3. Create a table named FacultyCourses to store the Faculty and the Courses they have taught. You should design the table based on the Faculty and Courses tables you previously created. (Hint: Use Primary and Foreign key relationships)
  4. Create Insert statements to populate at least 20 faculty records, 20 Course records, and 25 FacultyCourses records.
  5. Create an update statement to update all Courses to 6 credits
  6. Create an update statement to update any Faculty with a year of birth of 1994 to change it to 1993.
  7. Write an appropriate SQL statement to delete any Faculty record whose Last name starts with the letter ‘R’ or the letter ‘S’. (Hint: this should only be one SQL statement not two.)
  8. Write an appropriate SQL statement to delete any Course record that was first offered in 2004
  9. Use appropriate select statements to display all records in all 3 tables. The Faculty query should display the Faculty by last name in descending order and Course query should display the courses in ascending order by course title. The display order of the FacultyCourses table is not specified. Hint: you should create three separate select statements to satisfy this requirement.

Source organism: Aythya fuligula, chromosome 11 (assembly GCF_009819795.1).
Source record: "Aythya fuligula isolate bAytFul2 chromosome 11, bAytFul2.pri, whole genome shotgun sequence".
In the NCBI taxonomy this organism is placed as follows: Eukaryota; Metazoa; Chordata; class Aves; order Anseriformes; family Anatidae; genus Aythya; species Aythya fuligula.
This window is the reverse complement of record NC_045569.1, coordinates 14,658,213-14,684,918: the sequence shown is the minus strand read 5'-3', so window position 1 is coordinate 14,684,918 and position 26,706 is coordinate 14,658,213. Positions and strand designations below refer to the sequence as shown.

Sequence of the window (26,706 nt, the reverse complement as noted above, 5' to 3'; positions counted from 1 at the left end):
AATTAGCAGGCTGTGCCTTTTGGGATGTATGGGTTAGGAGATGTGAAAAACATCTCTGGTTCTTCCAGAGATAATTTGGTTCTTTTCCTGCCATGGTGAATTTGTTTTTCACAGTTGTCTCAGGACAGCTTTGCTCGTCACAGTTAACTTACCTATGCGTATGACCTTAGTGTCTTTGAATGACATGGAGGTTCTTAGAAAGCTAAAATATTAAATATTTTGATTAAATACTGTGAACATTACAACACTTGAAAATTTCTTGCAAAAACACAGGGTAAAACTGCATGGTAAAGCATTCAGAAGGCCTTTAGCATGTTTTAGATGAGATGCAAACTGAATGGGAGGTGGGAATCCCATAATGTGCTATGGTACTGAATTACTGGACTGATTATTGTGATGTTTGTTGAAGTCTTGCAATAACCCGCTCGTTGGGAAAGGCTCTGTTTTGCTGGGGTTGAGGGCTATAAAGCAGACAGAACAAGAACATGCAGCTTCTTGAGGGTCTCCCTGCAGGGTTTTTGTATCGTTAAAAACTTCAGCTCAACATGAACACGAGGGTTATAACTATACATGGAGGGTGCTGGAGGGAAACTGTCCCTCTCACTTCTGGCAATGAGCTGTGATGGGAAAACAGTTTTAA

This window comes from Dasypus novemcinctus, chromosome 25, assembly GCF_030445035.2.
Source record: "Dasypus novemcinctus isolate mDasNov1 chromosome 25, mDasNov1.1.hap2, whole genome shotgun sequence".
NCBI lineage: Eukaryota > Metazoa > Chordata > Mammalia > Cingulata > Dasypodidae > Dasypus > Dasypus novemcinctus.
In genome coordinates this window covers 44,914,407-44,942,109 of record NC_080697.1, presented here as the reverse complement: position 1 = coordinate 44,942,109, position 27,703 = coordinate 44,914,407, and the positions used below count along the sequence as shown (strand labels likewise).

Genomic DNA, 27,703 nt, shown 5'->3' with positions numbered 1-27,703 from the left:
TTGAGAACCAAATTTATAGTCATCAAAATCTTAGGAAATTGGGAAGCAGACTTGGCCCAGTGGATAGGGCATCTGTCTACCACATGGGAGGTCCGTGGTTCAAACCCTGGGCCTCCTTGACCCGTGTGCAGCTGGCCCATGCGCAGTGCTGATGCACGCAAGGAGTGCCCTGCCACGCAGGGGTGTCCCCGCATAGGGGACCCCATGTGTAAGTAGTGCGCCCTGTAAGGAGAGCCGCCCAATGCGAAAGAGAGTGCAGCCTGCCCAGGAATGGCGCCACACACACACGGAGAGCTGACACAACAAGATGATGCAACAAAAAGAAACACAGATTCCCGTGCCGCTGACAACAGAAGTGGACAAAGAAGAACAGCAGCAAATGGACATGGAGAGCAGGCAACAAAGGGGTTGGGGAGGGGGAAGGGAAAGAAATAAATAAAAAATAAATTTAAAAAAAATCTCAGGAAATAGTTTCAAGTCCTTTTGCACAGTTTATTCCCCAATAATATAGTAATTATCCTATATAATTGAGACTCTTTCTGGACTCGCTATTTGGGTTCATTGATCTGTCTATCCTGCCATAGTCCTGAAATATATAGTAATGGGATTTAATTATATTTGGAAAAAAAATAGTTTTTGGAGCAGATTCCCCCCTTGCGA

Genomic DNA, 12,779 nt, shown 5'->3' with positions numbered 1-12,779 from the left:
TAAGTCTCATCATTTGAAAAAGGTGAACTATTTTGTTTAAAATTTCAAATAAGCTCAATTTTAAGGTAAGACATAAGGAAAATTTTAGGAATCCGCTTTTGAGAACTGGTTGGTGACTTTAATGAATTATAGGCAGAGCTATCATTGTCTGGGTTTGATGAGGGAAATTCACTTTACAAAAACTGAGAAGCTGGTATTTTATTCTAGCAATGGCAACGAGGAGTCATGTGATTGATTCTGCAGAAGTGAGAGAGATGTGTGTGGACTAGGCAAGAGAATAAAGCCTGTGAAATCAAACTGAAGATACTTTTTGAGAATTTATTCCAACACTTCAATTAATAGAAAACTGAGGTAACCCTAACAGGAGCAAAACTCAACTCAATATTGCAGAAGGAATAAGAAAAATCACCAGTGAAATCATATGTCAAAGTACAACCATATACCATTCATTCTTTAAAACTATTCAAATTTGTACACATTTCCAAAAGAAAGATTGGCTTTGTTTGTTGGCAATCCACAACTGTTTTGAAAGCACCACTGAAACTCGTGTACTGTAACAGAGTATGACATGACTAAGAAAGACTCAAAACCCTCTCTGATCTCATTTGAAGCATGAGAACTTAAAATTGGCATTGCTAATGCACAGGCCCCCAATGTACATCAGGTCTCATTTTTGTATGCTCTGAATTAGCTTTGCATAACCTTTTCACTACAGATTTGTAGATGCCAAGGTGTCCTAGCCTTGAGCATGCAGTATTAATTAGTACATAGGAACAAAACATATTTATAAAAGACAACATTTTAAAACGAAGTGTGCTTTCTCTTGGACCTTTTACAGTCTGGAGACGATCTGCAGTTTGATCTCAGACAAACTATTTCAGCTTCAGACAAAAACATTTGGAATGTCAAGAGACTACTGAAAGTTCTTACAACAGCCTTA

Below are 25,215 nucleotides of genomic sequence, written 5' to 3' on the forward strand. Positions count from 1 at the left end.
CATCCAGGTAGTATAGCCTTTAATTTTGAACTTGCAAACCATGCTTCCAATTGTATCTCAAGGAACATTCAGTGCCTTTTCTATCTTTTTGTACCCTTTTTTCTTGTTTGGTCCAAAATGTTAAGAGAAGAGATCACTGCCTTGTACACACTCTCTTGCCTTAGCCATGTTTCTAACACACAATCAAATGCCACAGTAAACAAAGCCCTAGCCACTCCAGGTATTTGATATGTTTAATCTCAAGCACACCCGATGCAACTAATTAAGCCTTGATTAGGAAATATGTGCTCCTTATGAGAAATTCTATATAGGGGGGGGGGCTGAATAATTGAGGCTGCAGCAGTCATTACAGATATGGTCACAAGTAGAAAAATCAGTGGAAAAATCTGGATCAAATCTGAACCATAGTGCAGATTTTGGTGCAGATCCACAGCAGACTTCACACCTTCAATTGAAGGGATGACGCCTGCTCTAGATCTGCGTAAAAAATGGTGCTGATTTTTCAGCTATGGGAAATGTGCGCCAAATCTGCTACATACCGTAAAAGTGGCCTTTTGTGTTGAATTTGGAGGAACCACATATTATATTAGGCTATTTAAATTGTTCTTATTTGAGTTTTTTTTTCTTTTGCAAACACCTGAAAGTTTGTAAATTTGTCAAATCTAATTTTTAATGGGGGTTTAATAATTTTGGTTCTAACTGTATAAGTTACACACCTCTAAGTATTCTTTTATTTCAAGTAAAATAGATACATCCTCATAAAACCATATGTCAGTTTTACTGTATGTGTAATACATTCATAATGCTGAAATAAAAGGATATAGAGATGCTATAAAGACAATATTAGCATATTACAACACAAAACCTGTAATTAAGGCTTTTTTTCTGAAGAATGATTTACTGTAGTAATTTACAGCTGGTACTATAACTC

10. Create a select statement to display all Faculty who have not taught at least 3 courses.
  11. Create a select statement to display all Courses offered before 1999.
  12. Use select and appropriate joins to display all columns from the Faculty and Course tables for each Faculty and Course in the FacultyCourse table. Note: this will be a 3-table join.